A group of hackers called NetWalker attacked the networks of three American Universities in order to infect the infrastructure with a cryptographic virus and extort a ransom in bitcoins.
The attackers entered the computer networks of the University of California in San Francisco, the University of Michigan in East Lansing and Columbia College in Chicago. Hackers said they were able to obtain important data, such as students ‘ names, social security numbers and financial information. If universities don’t pay the ransom, hackers will publish the stolen data.
According to Emsisoft analyst Brett Callow, ransomware attacks on educational institutions are ” prohibitively destructive and expensive problem.” According to Emsisoft, in 2019, at least 89 universities, colleges and schools were attacked by such viruses. The trend continues in 2020 – at least 30 educational institutions have been attacked so far.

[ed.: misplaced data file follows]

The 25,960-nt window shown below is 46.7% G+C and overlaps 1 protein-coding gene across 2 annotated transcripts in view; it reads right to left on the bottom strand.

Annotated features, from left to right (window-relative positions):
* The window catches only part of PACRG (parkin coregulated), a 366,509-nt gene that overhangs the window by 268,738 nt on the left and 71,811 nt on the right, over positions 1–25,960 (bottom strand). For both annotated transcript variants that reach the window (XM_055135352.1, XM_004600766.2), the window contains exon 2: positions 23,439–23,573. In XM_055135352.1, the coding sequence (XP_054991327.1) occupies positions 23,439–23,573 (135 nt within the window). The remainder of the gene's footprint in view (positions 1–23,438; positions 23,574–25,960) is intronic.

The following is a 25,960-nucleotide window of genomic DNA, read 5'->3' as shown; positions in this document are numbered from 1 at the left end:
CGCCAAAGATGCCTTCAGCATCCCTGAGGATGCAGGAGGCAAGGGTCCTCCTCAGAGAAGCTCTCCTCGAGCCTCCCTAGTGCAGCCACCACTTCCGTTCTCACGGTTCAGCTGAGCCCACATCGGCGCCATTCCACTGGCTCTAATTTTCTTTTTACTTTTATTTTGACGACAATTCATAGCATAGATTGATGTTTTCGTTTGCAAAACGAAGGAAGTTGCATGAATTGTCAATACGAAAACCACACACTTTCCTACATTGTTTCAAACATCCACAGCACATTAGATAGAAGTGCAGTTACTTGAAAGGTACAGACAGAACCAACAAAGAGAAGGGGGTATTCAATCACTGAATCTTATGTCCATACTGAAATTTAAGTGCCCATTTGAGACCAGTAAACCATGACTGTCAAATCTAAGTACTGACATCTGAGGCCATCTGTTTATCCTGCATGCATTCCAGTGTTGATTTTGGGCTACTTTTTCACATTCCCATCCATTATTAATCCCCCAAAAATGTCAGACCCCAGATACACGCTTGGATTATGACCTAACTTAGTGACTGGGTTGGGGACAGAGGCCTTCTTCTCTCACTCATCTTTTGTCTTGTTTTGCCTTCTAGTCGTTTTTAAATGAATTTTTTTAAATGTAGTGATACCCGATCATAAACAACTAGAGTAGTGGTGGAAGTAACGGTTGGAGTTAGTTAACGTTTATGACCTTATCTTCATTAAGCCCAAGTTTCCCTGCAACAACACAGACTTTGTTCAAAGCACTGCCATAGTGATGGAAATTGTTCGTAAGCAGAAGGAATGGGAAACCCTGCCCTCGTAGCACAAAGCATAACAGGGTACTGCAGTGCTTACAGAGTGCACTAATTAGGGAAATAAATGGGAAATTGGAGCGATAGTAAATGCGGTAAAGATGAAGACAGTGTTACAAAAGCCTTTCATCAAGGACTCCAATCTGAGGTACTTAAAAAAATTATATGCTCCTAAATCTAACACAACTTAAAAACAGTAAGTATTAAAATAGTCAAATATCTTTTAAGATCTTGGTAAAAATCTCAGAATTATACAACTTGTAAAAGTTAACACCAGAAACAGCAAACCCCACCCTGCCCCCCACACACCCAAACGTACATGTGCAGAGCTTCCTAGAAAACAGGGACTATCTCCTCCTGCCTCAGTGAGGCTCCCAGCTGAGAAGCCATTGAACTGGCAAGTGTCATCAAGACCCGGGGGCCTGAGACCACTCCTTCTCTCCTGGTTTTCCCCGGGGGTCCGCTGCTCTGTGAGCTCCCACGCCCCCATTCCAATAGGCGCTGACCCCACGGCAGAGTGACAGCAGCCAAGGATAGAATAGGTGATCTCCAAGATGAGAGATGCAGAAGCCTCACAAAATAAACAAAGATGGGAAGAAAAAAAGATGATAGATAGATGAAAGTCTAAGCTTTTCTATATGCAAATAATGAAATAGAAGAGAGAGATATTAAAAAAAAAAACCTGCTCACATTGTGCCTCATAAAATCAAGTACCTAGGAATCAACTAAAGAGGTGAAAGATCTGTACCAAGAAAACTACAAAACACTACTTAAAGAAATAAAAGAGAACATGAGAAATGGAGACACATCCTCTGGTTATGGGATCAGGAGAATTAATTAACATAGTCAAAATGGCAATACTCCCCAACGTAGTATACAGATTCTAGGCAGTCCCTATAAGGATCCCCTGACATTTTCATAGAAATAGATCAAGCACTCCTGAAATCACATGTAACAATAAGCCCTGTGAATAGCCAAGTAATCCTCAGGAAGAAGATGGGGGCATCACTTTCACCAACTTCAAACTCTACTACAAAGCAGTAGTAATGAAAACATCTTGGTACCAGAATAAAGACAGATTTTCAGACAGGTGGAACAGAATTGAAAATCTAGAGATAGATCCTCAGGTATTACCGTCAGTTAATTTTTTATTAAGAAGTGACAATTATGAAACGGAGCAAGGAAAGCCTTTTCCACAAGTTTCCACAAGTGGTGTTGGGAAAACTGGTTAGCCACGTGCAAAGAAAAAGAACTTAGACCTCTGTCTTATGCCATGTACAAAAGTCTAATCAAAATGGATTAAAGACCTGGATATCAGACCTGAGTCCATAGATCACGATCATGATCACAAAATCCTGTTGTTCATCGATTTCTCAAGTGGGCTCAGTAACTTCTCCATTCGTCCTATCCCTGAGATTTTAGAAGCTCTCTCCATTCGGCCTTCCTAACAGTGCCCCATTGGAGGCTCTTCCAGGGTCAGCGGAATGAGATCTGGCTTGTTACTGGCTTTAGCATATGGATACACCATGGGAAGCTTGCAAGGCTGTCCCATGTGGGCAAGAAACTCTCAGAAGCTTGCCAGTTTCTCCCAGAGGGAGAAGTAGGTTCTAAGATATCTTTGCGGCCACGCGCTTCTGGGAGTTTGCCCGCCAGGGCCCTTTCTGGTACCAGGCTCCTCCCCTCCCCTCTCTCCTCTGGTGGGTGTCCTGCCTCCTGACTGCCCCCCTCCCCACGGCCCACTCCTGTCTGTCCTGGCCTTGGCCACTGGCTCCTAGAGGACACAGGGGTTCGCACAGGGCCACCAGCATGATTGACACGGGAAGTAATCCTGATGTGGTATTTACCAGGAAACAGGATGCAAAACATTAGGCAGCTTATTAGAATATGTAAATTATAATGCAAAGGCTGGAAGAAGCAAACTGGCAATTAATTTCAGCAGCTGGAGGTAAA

Kallaur stressed that computer specialists working in educational institutions need to maintain network security, update systems in a timely manner, and filter email. He advised disabling the PowerShell scripting language system and using “sandbox” to run files. A computer security specialist stated:
“Every time attackers get paid, they become even more motivated and get new resources. The only way to fight this is to cut them off from funding, which means that organizations must ensure the security of their computer systems so that they do not have to pay a ransom.”
Verizon recently reported that about 80% of cyber attacks on educational services in 2020 were carried out using ransomware viruses.